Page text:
Samsung announced today that it completed development of the industry's first DDR4 DRAM module last month, using 30 nanometer (nm) class process technology.
"Samsung has been actively supporting the IT industry with our green memory initiative by coming up with eco-friendly, innovative memory products providing higher performance and power efficiency every year," said Dong Soo Jun, president, memory division, Samsung Electronics. "The new DDR4 DRAM will build even greater confidence in our cutting-edge green memory, particularly when we introduce four-gigabit (Gb) DDR4-based products using next generation process technology for mainstream application."
The new DDR4 DRAM module can achieve data transfer rates of 2.133 gigabits per second (Gbps) at 1.2V, compared to 1.35V and 1.5V DDR3 DRAM at an equivalent 30nm-class process technology, with speeds of up to 1.6Gbps. When applied to a notebook, it reduces power consumption by 40 percent compared to a 1.5V DDR3 module.
The module makes use of Pseudo Open Drain (POD), a new technology that has been adapted to high-performance graphic DRAM to allow DDR4 DRAM to consume just half the electric current of DDR3 when reading and writing data.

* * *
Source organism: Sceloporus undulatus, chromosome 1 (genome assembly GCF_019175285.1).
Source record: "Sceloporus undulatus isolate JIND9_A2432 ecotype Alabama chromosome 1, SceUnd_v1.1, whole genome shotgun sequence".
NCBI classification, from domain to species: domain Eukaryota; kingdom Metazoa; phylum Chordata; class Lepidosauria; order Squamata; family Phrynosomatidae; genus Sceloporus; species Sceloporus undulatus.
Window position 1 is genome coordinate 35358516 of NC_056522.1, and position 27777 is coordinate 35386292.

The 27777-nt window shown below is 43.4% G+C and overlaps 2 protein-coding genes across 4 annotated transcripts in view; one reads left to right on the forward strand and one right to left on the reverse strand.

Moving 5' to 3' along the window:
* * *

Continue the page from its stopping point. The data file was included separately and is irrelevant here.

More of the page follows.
By employing new circuit architecture, Samsung's DDR4 will be able to run from 1.6 up to 3.2Gbps, compared to today's typical speeds of 1.6Gbps for DDR3 and 800Mbps for DDR2.
Late last month, Samsung provided 1.2V 2 gigabyte (2GB) DDR4 unbuffered dual in-line memory modules (UDIMM) to a controller maker for testing.
Samsung now plans to work closely with a number of server makers to help insure completion of JEDEC standardization of DDR4 technologies in the second half of this year.